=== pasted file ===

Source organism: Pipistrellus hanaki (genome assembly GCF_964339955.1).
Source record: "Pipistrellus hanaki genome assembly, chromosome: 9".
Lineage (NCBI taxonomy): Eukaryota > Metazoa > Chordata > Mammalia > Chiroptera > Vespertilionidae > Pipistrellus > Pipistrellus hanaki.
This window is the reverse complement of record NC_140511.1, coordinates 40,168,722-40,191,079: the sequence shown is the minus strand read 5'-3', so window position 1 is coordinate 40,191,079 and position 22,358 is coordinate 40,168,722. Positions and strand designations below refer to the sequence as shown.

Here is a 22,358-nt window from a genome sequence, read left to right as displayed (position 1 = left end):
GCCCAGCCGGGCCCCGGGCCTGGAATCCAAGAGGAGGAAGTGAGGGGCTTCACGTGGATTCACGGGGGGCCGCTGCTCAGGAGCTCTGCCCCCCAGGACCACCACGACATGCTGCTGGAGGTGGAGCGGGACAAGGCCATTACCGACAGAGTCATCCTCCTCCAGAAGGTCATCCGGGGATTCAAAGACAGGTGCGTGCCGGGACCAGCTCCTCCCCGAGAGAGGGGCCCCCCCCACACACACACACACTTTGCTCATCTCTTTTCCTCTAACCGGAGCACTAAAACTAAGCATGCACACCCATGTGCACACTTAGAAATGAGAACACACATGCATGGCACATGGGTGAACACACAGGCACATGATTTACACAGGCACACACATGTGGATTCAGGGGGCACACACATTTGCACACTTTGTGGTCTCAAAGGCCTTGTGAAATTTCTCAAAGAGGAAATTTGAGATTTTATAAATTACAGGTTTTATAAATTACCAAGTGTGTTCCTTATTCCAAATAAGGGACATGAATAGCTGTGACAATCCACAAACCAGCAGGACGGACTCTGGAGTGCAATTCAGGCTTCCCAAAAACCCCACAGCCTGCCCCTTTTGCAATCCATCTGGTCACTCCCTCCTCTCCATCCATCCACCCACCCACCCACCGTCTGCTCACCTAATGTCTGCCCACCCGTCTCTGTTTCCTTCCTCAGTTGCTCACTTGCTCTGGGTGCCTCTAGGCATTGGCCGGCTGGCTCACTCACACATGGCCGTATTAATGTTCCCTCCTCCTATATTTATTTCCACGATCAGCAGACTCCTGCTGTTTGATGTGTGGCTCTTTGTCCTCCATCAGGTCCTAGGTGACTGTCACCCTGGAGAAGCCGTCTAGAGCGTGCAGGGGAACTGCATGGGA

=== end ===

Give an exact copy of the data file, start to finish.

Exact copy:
Source organism: Pipistrellus hanaki (genome assembly GCF_964339955.1).
Source record: "Pipistrellus hanaki genome assembly, chromosome: 9".
Lineage (NCBI taxonomy): Eukaryota > Metazoa > Chordata > Mammalia > Chiroptera > Vespertilionidae > Pipistrellus > Pipistrellus hanaki.
This window is the reverse complement of record NC_140511.1, coordinates 40,168,722-40,191,079: the sequence shown is the minus strand read 5'-3', so window position 1 is coordinate 40,191,079 and position 22,358 is coordinate 40,168,722. Positions and strand designations below refer to the sequence as shown.

Here is a 22,358-nt window from a genome sequence, read left to right as displayed (position 1 = left end):
GCCCAGCCGGGCCCCGGGCCTGGAATCCAAGAGGAGGAAGTGAGGGGCTTCACGTGGATTCACGGGGGGCCGCTGCTCAGGAGCTCTGCCCCCCAGGACCACCACGACATGCTGCTGGAGGTGGAGCGGGACAAGGCCATTACCGACAGAGTCATCCTCCTCCAGAAGGTCATCCGGGGATTCAAAGACAGGTGCGTGCCGGGACCAGCTCCTCCCCGAGAGAGGGGCCCCCCCCACACACACACACACTTTGCTCATCTCTTTTCCTCTAACCGGAGCACTAAAACTAAGCATGCACACCCATGTGCACACTTAGAAATGAGAACACACATGCATGGCACATGGGTGAACACACAGGCACATGATTTACACAGGCACACACATGTGGATTCAGGGGGCACACACATTTGCACACTTTGTGGTCTCAAAGGCCTTGTGAAATTTCTCAAAGAGGAAATTTGAGATTTTATAAATTACAGGTTTTATAAATTACCAAGTGTGTTCCTTATTCCAAATAAGGGACATGAATAGCTGTGACAATCCACAAACCAGCAGGACGGACTCTGGAGTGCAATTCAGGCTTCCCAAAAACCCCACAGCCTGCCCCTTTTGCAATCCATCTGGTCACTCCCTCCTCTCCATCCATCCACCCACCCACCCACCGTCTGCTCACCTAATGTCTGCCCACCCGTCTCTGTTTCCTTCCTCAGTTGCTCACTTGCTCTGGGTGCCTCTAGGCATTGGCCGGCTGGCTCACTCACACATGGCCGTATTAATGTTCCCTCCTCCTATATTTATTTCCACGATCAGCAGACTCCTGCTGTTTGATGTGTGGCTCTTTGTCCTCCATCAGGTCCTAGGTGACTGTCACCCTGGAGAAGCCGTCTAGAGCGTGCAGGGGAACTGCATGGGA